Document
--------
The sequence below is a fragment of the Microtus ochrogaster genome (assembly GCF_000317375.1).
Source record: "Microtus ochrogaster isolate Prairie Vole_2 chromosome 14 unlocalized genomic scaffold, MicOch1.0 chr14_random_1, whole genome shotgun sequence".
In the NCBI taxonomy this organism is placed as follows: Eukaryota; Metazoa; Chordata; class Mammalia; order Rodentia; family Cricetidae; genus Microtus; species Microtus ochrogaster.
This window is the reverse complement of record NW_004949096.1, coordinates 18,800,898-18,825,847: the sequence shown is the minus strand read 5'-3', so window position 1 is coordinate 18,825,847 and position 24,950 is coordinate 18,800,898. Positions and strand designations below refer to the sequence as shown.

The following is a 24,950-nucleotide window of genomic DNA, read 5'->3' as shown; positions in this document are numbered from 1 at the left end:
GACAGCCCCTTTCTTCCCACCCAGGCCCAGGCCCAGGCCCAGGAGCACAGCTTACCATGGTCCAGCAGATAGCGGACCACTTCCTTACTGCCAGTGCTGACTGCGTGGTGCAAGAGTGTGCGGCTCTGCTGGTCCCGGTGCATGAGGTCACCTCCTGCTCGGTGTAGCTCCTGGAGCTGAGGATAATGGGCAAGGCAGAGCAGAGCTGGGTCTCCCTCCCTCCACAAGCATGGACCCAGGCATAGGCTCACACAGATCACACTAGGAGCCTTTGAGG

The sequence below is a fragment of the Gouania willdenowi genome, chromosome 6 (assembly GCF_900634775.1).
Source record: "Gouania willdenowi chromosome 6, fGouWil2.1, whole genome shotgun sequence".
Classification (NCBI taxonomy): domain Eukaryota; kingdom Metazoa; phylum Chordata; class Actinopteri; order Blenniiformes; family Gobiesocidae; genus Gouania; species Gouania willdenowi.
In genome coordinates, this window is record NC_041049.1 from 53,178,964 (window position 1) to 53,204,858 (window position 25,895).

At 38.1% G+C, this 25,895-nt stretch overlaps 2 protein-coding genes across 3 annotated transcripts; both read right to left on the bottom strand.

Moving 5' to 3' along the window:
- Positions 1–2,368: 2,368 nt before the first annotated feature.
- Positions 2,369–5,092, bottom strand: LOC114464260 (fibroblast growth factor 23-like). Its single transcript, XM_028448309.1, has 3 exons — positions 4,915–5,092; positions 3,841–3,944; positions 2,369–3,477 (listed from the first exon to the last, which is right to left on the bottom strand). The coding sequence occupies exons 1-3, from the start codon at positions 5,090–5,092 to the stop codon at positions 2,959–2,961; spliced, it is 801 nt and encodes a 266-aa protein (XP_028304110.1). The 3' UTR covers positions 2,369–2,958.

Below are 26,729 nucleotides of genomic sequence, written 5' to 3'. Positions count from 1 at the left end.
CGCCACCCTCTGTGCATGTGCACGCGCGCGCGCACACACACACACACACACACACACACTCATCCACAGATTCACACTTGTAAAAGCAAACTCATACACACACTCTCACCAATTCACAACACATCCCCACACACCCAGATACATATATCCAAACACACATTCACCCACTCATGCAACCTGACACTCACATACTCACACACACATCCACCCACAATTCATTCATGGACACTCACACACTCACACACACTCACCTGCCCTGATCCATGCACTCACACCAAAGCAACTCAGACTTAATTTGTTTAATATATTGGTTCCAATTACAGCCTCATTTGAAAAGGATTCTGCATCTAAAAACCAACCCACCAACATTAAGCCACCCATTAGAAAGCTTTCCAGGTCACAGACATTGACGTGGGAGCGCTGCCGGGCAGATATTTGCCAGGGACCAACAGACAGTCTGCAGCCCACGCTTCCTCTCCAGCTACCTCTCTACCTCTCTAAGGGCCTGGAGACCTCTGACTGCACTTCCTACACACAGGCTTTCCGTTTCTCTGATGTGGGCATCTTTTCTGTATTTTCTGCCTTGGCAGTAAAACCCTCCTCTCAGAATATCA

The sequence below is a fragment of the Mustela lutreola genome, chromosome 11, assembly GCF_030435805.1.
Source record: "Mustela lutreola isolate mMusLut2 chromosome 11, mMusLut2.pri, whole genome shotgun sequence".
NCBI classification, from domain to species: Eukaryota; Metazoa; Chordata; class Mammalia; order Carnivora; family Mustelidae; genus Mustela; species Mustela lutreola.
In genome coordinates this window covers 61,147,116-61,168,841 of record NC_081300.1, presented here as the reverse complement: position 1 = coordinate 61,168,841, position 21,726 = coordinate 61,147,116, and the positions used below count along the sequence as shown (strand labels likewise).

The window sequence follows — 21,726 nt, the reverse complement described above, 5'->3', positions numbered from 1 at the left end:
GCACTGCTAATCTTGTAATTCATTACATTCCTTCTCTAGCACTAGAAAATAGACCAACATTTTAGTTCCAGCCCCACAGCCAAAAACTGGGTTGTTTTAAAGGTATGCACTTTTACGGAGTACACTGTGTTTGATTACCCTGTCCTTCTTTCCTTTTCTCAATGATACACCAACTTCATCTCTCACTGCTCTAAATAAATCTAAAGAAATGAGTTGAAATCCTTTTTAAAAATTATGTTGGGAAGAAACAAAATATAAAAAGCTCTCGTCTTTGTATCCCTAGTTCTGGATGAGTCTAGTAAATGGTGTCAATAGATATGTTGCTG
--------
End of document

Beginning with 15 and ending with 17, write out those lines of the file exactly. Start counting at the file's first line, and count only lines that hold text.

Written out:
Below are 26,729 nucleotides of genomic sequence, written 5' to 3'. Positions count from 1 at the left end.
CGCCACCCTCTGTGCATGTGCACGCGCGCGCGCACACACACACACACACACACACACACTCATCCACAGATTCACACTTGTAAAAGCAAACTCATACACACACTCTCACCAATTCACAACACATCCCCACACACCCAGATACATATATCCAAACACACATTCACCCACTCATGCAACCTGACACTCACATACTCACACACACATCCACCCACAATTCATTCATGGACACTCACACACTCACACACACTCACCTGCCCTGATCCATGCACTCACACCAAAGCAACTCAGACTTAATTTGTTTAATATATTGGTTCCAATTACAGCCTCATTTGAAAAGGATTCTGCATCTAAAAACCAACCCACCAACATTAAGCCACCCATTAGAAAGCTTTCCAGGTCACAGACATTGACGTGGGAGCGCTGCCGGGCAGATATTTGCCAGGGACCAACAGACAGTCTGCAGCCCACGCTTCCTCTCCAGCTACCTCTCTACCTCTCTAAGGGCCTGGAGACCTCTGACTGCACTTCCTACACACAGGCTTTCCGTTTCTCTGATGTGGGCATCTTTTCTGTATTTTCTGCCTTGGCAGTAAAACCCTCCTCTCAGAATATCA

The sequence below is a fragment of the Mustela lutreola genome, chromosome 11, assembly GCF_030435805.1.